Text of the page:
Businesses recognize the value of contracts if they offer advantages in terms of lower operating expenses, competitive position, or critical asset retention for some period of time. Consider the important types often seen in successful companies:
- Leases of business premises.
- Supplier and other vendor agreements.
- Employment contracts with key staff members.
- Licensing rights.
- Franchise agreements.
How contracts can create value
Generally, employment contracts are terminable by either party at any time. But retaining key employees may be very important for a company. If the employee is paid below market, they are likely to quit. On the other hand, an above the market compensation package represents a liability for the business.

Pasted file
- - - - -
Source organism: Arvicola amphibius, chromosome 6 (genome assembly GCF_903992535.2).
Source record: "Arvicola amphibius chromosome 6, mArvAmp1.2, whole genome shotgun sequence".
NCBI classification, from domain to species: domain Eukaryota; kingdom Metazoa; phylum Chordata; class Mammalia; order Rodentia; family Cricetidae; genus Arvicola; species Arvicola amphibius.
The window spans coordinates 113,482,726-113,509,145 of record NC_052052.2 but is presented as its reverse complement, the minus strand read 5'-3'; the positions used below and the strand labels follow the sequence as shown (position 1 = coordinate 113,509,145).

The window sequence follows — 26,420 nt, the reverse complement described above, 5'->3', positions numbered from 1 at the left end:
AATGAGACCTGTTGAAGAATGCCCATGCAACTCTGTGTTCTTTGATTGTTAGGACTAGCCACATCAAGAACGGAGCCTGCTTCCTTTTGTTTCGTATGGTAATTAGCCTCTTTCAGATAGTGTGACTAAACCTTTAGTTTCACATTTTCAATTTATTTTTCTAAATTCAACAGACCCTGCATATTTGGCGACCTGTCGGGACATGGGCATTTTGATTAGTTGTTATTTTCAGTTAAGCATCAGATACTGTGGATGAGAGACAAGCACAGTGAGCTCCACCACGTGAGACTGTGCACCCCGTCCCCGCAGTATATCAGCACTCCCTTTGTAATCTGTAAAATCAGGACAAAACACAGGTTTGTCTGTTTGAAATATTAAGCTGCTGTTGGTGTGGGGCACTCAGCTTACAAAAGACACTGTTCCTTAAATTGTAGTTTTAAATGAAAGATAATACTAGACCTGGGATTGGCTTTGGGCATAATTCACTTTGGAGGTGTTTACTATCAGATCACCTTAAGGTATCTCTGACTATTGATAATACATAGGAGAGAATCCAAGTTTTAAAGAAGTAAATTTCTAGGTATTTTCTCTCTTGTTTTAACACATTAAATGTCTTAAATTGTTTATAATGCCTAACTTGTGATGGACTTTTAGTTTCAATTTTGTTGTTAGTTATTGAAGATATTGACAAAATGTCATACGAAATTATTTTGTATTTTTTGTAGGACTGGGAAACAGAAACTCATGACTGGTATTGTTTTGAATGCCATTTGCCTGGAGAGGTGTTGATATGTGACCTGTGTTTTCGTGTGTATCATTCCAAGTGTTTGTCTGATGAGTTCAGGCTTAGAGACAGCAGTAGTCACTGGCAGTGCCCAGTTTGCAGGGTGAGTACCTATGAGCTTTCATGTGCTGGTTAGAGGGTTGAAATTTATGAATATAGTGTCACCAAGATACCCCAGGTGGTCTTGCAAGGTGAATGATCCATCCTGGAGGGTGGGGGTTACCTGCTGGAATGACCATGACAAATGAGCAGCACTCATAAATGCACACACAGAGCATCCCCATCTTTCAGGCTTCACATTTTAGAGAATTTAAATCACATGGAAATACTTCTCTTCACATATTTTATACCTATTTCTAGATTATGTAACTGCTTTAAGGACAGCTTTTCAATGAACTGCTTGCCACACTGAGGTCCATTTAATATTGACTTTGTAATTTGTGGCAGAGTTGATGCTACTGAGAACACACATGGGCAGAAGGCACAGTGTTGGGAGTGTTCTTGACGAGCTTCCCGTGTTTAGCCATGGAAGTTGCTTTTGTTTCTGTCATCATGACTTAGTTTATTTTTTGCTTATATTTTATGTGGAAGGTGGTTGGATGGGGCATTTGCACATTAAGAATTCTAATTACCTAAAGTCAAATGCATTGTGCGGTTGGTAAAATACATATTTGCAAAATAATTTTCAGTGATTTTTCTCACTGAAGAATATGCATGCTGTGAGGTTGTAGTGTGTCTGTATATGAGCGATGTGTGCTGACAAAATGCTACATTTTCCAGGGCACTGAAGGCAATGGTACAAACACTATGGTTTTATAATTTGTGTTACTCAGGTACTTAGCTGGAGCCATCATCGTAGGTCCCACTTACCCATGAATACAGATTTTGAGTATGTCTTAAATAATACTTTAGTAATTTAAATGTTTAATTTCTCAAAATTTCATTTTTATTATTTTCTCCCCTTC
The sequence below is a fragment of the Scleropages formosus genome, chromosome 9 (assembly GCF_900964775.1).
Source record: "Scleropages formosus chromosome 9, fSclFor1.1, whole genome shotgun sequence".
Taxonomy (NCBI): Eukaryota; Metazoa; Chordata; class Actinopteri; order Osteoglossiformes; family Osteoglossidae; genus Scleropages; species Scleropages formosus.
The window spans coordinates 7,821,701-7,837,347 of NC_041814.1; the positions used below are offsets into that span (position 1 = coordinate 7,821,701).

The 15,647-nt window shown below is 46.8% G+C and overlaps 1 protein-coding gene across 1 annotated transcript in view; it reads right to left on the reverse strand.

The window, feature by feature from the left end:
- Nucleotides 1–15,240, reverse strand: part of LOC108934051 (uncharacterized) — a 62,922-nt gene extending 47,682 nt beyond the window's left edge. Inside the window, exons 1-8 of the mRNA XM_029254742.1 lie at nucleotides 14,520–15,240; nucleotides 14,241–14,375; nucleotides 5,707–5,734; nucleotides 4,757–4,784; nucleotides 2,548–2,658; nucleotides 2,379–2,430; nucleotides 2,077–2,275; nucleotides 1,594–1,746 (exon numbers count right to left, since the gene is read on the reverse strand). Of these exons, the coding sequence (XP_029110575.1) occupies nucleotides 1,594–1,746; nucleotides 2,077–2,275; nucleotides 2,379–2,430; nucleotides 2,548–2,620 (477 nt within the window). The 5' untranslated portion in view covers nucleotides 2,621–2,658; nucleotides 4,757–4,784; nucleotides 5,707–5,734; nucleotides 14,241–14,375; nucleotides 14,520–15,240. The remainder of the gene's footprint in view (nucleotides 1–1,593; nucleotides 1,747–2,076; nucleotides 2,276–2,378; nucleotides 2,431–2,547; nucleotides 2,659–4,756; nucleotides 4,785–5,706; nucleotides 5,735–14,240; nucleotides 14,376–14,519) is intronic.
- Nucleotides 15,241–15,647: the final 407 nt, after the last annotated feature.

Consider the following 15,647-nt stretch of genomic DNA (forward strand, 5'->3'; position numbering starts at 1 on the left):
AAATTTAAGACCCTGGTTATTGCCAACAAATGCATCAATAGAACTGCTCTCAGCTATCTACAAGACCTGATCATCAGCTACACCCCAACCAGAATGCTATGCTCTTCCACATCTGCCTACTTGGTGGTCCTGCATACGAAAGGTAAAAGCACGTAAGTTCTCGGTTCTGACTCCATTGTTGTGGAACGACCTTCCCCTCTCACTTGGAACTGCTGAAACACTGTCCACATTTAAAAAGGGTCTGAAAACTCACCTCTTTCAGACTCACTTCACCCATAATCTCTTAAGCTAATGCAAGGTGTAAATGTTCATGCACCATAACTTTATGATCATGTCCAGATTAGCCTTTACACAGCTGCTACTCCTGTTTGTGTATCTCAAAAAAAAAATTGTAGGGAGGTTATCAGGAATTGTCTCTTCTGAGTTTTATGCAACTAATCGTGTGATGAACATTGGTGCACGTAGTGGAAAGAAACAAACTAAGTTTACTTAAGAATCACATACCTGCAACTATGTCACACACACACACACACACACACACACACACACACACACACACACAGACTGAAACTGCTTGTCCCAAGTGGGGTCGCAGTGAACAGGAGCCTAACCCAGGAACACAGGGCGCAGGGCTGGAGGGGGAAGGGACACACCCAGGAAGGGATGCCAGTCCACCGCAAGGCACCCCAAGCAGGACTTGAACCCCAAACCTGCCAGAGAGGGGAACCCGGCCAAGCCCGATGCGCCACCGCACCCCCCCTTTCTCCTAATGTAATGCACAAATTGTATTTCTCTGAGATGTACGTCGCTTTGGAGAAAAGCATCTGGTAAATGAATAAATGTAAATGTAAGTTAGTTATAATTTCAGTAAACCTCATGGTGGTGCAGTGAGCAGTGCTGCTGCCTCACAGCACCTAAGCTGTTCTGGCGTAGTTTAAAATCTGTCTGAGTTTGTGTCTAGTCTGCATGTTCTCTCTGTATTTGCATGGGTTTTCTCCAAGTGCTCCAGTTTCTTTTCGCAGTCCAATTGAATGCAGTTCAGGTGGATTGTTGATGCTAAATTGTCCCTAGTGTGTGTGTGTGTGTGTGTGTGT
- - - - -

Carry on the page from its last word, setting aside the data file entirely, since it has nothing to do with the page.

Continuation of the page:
Being able to license intellectual property on an exclusive basis may make a difference as to whether the company can offer a line of products attractive for its customers. Such arrangements can help reduce competition, at least for some length of time. Avoiding the time and cost of developing alternative products is a benefit that has value.
Location often represents a critical element in a company’s success. So being in the right place for your customers often requires securing a lease on attractive terms. If competitors can’t do the same, the company benefits from higher customer traffic, lower advertising costs, and focus on building its position in the market.
Business contracts are intangible assets that definitely have value. To estimate the actual number you need to figure out the economic benefit of a contract and determine its useful life. The economic benefit can be quantified as the measure of additional earnings or avoidance of expenses as a result of the contract. For example, you can calculate the contract value as the present value of the additional income stream recognized over the contract’s term. The terminal value should be set to zero if the contract expires without a renewal.